KANSAS CITY, Mo. — Desi Skaggs says she’s been searching for a licensed childcare center since before her son was born.

“They told us there’s a huge waiting list, so we went and toured the places,” she said.

She had no idea the joys of being a parent would also be met with the fight to find childcare. Skaggs still hasn’t located daytime care for her son Weston, who just celebrated his first birthday.

“I would just stay up and just go to work a 12-hour shift, and then come home and watch him, and it was exhausting,” Skaggs said.

The first-time Kansas City mom is not alone.

Thousands of parents across Missouri are stuck in a never ending struggle to secure childcare so they can work.

Data from Child Care Aware of Missouri shows nearly 93% of children under the age of 6 have working parents that require child care in the state.

In Jackson County, 95% of children under the age of 6 require child care.

“It’s expensive,” Skaggs said. “It’s really ridiculously expensive.”

The average monthly cost for full-time child care in the nation is roughly $629, but in Jackson County, it’s $666, roughly 6% higher than the national average.

“Families are typically younger with children in childcare,” Robin Phillips, CEO of Child Care Aware of Missouri, said. “Their liquidity is less but they’re paying more, and these childcare businesses are truly surviving off either child care subsidy or private pay.”

Phillips said if parents can’t find childcare, it may be linked to the fact that facilities are understaffed due to their own employees also being unable to locate child care to come to work.

She said the cost of care and cost to pay workers is a multi-faceted battle.

“We have so many employers and manufacturers that can’t get people to work and most of the time it’s because people are citing, ‘They don’t have access to childcare or it doesn’t make sense for both parents to work.’” Phillips said.

Phillips said childcare deserts, or counties that have no childcare of three times as many children who have working parents, were further fragmented and exposed by the COVID-19 pandemic.

“This is a professional workforce that we’re talking about and they are often undervalued and overlooked,” she said.

That’s why in 2021, Myron and Penny McCant said they decided to expand their 24-hour child care facility, KD Academy, to 10,000 square feet to help meet demand.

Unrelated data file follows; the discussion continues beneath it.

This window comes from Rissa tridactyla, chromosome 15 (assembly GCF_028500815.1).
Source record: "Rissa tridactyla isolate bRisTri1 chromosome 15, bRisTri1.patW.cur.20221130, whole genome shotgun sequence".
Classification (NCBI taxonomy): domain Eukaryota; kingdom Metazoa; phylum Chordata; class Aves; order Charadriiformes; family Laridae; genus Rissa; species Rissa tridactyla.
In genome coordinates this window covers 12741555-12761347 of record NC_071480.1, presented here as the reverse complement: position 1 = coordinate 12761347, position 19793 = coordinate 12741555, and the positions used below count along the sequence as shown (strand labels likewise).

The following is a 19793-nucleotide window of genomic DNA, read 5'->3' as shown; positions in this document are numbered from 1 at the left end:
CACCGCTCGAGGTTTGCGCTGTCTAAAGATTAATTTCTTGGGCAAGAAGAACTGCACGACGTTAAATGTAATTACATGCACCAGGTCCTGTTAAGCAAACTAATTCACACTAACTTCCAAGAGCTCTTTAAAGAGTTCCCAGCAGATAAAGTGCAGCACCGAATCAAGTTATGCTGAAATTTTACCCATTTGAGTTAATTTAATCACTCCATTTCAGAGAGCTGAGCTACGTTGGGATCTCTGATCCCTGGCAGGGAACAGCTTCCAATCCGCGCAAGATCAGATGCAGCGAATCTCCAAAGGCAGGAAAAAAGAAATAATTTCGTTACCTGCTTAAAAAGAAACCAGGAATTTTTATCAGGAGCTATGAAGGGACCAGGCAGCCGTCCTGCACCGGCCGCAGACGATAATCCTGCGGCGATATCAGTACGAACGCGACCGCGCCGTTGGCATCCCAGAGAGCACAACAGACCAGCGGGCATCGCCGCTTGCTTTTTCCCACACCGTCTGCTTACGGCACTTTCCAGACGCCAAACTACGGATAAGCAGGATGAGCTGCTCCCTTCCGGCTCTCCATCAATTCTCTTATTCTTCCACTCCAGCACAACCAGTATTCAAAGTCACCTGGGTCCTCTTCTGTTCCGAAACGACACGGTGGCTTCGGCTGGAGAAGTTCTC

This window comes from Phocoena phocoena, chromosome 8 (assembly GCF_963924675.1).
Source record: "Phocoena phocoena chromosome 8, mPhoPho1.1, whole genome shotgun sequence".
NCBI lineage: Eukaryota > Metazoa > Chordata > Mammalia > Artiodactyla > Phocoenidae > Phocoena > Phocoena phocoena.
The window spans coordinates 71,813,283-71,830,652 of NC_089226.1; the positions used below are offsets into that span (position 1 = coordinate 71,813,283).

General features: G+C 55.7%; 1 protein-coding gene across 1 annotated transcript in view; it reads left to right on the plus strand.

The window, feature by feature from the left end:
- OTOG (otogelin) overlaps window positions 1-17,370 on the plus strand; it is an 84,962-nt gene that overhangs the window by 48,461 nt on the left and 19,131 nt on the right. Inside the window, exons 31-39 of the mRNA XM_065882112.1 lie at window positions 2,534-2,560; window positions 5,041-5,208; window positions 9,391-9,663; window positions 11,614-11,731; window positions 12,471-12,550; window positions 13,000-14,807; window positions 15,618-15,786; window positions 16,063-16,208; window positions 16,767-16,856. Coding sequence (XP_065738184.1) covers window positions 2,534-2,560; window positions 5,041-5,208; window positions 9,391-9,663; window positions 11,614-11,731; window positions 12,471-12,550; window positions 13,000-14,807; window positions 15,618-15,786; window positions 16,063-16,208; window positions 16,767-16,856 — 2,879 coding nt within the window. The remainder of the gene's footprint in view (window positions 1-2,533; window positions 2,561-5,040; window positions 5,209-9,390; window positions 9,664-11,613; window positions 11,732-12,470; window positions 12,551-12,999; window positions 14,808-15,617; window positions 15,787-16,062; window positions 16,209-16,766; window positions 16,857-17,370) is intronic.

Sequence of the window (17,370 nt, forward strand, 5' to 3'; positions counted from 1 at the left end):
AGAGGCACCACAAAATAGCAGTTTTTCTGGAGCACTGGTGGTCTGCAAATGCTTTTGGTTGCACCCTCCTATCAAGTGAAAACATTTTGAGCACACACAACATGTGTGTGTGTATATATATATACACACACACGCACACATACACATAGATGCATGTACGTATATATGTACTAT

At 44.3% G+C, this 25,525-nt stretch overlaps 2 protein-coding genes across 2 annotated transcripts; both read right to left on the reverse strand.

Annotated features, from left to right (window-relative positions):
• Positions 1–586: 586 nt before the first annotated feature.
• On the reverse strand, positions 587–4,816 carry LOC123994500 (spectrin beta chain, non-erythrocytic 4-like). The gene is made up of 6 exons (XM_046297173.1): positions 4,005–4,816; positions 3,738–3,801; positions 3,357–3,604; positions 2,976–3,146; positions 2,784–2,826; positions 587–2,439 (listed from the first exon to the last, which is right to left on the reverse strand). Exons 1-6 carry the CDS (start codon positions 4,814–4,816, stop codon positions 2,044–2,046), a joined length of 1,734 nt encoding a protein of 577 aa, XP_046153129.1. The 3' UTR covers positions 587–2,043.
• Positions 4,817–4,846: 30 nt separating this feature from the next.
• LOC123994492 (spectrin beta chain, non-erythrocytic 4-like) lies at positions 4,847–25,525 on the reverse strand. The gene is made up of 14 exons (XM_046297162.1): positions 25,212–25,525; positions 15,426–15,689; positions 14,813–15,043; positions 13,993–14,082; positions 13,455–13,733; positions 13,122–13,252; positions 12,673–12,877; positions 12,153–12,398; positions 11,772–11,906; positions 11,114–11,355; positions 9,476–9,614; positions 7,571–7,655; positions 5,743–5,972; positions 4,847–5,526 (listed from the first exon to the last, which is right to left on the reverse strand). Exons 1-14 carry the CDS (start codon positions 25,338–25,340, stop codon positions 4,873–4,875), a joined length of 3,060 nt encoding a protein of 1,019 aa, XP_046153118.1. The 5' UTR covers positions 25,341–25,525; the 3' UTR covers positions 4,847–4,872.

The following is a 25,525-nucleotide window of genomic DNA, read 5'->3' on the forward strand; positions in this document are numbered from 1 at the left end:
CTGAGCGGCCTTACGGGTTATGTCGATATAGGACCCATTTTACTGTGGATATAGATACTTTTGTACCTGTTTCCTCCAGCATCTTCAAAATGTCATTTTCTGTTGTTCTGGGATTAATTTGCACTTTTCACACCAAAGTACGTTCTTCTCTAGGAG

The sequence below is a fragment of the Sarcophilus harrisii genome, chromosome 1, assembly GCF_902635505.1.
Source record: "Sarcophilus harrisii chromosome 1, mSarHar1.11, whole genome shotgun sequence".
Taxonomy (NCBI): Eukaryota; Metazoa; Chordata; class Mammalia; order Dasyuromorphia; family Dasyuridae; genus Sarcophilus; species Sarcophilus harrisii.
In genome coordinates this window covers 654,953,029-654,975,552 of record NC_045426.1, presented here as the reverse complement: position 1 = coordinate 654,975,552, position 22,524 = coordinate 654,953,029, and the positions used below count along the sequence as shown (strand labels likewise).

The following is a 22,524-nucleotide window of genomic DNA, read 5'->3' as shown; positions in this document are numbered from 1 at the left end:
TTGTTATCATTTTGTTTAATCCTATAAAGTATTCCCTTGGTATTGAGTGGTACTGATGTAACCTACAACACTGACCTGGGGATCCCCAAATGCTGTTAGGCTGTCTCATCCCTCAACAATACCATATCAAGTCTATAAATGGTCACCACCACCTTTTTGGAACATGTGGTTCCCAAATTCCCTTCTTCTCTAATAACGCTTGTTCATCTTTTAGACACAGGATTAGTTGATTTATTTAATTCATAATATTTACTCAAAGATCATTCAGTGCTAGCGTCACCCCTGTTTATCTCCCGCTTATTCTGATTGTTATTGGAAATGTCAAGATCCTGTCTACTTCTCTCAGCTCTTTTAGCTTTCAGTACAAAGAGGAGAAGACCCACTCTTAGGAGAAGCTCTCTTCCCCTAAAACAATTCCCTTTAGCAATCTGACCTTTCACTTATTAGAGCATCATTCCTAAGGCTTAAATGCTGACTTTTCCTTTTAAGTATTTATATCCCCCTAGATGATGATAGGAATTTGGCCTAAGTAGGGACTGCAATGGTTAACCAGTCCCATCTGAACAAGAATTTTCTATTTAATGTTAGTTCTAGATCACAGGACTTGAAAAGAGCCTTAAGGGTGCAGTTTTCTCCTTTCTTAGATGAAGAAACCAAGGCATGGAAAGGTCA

“There was always a high demand for childcare and so even prior to the pandemic, we had over 400 children on the waiting list,” Myron said.

Myron said the childcare workforce took a major blow after COVID, with many employees dying from illness, moving to different industries entirely or choosing to retire.

“We have families that come as far as Peculiar, Missouri,” Myron, owner of KD Academy, said. “The sheriff’s department drives one hour to drop their children.”

Phillips says Missouri lawmakers are finally beginning to notice the problem.

“So, there’s been about $78 million that has been added into the budget, the state budget, to increase those subsidy rates,” she said. “That will be a good thing.”

She said there are also three new childcare tax credits being proposed, which would provide relief for families, business and bring together more public and private partnerships.

“There has been 56 million dollars allocated to begin expanding pre-kindergarten options for all low-income Missouri children.” Phillps said. 

All of these measures are solutions for correcting a long-underfunded and fragmented child care system, Phillips said.

“We’re finally starting to make some baby steps forward in Missouri,” she said.

But it’s unfortunately not much for families who need help right now.

“In a perfect world, that would be the solution, is every job have a little in-home daycare for the workers,” Skaggs said. “That would be the solution.”

Parents in need of child care resources can reach out to Child Care Aware of Missouri at 866-528-2634 for assistance.

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They provide education for first time parents about what questions they should ask when interviewing for child care, as well as providing a list of affordable daycare locations available for new clients.

“We have been talking about how childcare and economic recovery and economic stability go hand-in-hand and I think now more and more people realize,” Phillips said.